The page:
Why Transition Paths Differ: Russian and Chinese Enterprise Performance Compared

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    We use enterprise data to analyse and compare the determinants of enterprise performance in China and Russia. We find that in China, enterprise growth and efficiency is associated with rapid increases in factor inputs including management, as well as TFP, but not greatly associated with ownership or institutional factors. In contrast, sales growth in Russia is not associated with improvements in factor quantity (except for labor) or quality; TFP is not influenced by competition and privatization to outsiders does not enhance company performance relative to insider ownership. The main determinants of TFP are instead demand and institutional factors at a regional level.http://deepblue.lib.umich.edu/bitstream/2027.42/39910/3/wp525.pd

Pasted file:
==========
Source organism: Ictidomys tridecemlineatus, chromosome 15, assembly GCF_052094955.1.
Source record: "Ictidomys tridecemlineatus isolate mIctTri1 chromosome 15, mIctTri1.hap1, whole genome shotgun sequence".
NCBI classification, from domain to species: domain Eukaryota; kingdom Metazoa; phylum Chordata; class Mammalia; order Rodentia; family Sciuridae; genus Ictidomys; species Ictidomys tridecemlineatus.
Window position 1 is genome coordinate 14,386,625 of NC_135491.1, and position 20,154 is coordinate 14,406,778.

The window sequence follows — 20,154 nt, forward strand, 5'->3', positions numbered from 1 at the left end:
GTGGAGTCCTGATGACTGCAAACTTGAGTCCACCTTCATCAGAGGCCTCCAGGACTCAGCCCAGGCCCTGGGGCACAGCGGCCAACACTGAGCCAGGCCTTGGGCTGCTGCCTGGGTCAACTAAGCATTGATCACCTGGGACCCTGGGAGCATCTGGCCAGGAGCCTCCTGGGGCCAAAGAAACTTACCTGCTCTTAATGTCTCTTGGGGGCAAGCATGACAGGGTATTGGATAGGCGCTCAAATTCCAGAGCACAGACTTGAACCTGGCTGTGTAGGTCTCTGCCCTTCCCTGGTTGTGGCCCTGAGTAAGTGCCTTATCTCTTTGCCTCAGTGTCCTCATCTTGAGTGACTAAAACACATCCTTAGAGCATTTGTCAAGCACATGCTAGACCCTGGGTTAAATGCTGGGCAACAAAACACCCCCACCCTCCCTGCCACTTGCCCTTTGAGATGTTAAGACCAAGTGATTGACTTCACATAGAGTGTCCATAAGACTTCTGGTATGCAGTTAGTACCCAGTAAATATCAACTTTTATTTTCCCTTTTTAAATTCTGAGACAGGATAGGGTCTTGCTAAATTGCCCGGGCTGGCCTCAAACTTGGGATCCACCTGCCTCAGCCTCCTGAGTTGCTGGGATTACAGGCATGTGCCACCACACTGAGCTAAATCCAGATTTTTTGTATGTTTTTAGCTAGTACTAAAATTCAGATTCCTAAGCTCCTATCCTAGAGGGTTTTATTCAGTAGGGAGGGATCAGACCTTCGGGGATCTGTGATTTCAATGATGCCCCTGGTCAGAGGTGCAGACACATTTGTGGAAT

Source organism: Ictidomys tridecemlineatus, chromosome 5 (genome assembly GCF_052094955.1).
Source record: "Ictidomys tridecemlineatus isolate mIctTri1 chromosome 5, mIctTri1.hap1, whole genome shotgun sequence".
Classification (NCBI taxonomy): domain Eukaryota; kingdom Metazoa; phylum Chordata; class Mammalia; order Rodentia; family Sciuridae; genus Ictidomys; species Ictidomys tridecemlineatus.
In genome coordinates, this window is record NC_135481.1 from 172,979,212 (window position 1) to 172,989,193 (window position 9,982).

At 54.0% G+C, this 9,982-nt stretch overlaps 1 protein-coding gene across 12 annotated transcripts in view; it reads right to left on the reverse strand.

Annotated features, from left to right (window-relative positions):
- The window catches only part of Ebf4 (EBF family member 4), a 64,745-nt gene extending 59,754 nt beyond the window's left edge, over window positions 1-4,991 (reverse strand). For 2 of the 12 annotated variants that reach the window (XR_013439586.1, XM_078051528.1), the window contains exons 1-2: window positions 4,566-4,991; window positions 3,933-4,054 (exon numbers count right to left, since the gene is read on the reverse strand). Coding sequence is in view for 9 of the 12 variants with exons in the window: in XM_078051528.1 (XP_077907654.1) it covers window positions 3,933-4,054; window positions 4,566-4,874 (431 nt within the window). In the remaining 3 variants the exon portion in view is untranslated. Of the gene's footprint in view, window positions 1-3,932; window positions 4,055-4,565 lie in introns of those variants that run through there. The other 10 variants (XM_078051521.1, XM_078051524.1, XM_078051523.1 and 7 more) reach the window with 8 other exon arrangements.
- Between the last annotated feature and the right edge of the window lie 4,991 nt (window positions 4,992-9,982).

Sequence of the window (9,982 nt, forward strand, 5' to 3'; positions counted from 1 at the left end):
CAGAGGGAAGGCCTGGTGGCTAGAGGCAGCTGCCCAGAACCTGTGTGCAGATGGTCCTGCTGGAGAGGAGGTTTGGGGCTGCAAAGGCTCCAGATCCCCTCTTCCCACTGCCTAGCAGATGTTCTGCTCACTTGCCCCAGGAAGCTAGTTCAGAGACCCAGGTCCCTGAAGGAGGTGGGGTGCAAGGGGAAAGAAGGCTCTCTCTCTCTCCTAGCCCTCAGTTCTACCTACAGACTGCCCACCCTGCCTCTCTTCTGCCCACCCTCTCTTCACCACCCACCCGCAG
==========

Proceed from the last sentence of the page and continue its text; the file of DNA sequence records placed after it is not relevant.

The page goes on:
The Risk Aversion of Banks in Emerging Credit markets: Evidence from India

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    Using bank-level data from India, for nine years (1995-96 to 2003-04), we examine banks’ behavior in the context of emerging credit markets. Our results indicate that the credit market behavior of banks in emerging markets is determined by past trends, the diversity of the potential pool of borrowers to whom a bank can lend, and regulations regarding treatment of NPA and lending restrictions imposed by the Reserve Bank of India. Finally, we find evidence that suggest that credit disbursal by banks can be facilitated by regulatory and institutional changes that help banks mitigate the problems associated with enforcement of debt covenants and treatment of NPA on the balance sheets. On the basis of these results, we speculate on some possible policy recommendations.http://deepblue.lib.umich.edu/bitstream/2027.42/40160/3/wp774.pd